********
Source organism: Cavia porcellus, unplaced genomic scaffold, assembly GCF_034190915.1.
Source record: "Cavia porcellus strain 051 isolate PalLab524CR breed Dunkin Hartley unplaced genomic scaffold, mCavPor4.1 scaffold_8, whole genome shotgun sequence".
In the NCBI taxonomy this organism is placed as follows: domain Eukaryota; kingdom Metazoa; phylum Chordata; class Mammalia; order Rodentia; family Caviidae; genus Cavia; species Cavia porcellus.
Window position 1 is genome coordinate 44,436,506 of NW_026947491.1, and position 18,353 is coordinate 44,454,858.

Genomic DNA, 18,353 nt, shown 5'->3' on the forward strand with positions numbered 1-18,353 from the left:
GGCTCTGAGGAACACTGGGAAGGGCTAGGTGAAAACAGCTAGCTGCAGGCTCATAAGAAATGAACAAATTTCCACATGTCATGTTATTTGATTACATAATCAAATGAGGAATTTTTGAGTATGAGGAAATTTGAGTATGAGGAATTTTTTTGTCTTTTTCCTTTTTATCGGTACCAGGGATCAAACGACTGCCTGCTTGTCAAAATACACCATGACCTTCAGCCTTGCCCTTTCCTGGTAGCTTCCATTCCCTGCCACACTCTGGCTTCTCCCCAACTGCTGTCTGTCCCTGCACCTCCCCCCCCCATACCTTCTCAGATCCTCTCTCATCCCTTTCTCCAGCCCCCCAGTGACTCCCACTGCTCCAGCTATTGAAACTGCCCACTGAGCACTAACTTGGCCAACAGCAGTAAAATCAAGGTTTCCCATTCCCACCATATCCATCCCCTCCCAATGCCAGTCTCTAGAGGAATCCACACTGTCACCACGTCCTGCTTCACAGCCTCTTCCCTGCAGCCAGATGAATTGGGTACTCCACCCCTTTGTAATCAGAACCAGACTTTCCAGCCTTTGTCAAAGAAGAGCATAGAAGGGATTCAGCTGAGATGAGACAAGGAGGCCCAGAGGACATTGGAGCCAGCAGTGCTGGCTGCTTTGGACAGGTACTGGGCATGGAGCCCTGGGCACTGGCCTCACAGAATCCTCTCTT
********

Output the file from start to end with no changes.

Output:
Source organism: Cavia porcellus, unplaced genomic scaffold, assembly GCF_034190915.1.
Source record: "Cavia porcellus strain 051 isolate PalLab524CR breed Dunkin Hartley unplaced genomic scaffold, mCavPor4.1 scaffold_8, whole genome shotgun sequence".
In the NCBI taxonomy this organism is placed as follows: domain Eukaryota; kingdom Metazoa; phylum Chordata; class Mammalia; order Rodentia; family Caviidae; genus Cavia; species Cavia porcellus.
Window position 1 is genome coordinate 44,436,506 of NW_026947491.1, and position 18,353 is coordinate 44,454,858.

Genomic DNA, 18,353 nt, shown 5'->3' on the forward strand with positions numbered 1-18,353 from the left:
GGCTCTGAGGAACACTGGGAAGGGCTAGGTGAAAACAGCTAGCTGCAGGCTCATAAGAAATGAACAAATTTCCACATGTCATGTTATTTGATTACATAATCAAATGAGGAATTTTTGAGTATGAGGAAATTTGAGTATGAGGAATTTTTTTGTCTTTTTCCTTTTTATCGGTACCAGGGATCAAACGACTGCCTGCTTGTCAAAATACACCATGACCTTCAGCCTTGCCCTTTCCTGGTAGCTTCCATTCCCTGCCACACTCTGGCTTCTCCCCAACTGCTGTCTGTCCCTGCACCTCCCCCCCCCATACCTTCTCAGATCCTCTCTCATCCCTTTCTCCAGCCCCCCAGTGACTCCCACTGCTCCAGCTATTGAAACTGCCCACTGAGCACTAACTTGGCCAACAGCAGTAAAATCAAGGTTTCCCATTCCCACCATATCCATCCCCTCCCAATGCCAGTCTCTAGAGGAATCCACACTGTCACCACGTCCTGCTTCACAGCCTCTTCCCTGCAGCCAGATGAATTGGGTACTCCACCCCTTTGTAATCAGAACCAGACTTTCCAGCCTTTGTCAAAGAAGAGCATAGAAGGGATTCAGCTGAGATGAGACAAGGAGGCCCAGAGGACATTGGAGCCAGCAGTGCTGGCTGCTTTGGACAGGTACTGGGCATGGAGCCCTGGGCACTGGCCTCACAGAATCCTCTCTT